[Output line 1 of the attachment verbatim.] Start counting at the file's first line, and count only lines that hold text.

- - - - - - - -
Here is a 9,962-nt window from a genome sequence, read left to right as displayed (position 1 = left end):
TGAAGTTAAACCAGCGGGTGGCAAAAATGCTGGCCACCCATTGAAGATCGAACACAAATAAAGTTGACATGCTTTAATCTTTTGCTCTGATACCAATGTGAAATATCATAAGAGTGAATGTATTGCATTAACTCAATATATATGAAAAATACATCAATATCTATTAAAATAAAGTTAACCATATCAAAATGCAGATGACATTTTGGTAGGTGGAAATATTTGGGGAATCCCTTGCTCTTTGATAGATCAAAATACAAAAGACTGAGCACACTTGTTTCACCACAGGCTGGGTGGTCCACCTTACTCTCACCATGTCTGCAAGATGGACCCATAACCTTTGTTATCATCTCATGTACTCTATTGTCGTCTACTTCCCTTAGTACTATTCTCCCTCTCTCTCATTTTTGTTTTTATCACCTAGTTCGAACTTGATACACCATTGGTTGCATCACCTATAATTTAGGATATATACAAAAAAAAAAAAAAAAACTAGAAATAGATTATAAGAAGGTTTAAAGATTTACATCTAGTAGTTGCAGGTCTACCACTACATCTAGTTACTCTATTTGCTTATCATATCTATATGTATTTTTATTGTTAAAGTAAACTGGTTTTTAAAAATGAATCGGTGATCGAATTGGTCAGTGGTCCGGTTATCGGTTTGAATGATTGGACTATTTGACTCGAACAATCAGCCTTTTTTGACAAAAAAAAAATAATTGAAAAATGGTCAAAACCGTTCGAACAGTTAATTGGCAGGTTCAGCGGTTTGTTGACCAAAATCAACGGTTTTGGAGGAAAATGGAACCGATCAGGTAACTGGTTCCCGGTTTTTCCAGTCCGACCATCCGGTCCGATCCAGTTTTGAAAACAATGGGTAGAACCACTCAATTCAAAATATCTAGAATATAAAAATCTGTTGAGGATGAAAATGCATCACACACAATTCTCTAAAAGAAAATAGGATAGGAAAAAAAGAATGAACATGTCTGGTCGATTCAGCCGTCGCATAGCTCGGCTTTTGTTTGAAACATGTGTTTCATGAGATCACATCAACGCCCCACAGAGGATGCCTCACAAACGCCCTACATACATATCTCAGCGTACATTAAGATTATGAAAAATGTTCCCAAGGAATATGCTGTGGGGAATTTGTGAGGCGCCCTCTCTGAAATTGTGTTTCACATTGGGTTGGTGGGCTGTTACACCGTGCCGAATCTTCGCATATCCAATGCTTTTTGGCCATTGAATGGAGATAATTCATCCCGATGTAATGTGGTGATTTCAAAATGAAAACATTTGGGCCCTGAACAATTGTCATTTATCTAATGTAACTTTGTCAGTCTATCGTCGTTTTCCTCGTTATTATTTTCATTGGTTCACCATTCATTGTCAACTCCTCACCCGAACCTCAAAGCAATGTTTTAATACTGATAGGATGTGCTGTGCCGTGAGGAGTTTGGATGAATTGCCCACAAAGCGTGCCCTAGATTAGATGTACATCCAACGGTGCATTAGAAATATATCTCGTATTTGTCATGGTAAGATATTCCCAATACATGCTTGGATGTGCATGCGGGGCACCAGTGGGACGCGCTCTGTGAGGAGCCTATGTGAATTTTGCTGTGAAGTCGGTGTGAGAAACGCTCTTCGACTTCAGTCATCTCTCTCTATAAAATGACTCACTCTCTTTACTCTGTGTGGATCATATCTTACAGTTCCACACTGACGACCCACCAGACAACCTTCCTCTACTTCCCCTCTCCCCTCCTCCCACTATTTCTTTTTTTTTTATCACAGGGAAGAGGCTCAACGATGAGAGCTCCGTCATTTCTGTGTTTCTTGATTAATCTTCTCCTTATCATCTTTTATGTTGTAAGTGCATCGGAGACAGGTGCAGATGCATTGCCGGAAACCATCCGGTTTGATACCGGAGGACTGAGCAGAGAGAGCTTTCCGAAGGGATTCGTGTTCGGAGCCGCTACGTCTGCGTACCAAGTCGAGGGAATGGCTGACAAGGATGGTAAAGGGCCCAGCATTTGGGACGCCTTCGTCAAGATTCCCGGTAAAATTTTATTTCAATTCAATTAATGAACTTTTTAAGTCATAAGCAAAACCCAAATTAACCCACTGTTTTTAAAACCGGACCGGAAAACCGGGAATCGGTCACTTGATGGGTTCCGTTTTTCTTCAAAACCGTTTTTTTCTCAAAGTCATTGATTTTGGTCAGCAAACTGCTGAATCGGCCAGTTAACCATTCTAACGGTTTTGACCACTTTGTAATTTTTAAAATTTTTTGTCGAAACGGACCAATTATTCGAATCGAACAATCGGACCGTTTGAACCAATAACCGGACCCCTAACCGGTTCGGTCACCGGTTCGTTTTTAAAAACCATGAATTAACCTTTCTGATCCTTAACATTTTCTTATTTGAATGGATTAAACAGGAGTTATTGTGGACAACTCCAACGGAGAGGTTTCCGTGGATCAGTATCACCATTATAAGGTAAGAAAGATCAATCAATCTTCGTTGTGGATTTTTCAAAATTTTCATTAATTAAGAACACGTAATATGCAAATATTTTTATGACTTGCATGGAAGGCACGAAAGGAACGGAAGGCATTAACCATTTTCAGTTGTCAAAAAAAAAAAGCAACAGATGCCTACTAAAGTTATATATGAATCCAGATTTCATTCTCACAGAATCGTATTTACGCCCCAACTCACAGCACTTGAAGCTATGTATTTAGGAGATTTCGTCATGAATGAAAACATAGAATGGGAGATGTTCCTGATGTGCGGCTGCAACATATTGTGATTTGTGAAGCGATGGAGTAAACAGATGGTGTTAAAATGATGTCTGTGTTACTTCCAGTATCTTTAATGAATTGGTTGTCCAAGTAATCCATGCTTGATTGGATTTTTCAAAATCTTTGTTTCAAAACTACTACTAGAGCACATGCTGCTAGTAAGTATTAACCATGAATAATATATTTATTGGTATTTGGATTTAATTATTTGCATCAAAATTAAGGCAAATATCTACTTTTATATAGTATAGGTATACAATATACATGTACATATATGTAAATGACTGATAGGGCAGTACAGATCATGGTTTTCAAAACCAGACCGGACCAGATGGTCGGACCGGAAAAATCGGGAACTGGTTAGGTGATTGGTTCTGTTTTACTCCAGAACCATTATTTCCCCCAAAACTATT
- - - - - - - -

Here is a 9,962-nt window from a genome sequence, read left to right as displayed (position 1 = left end):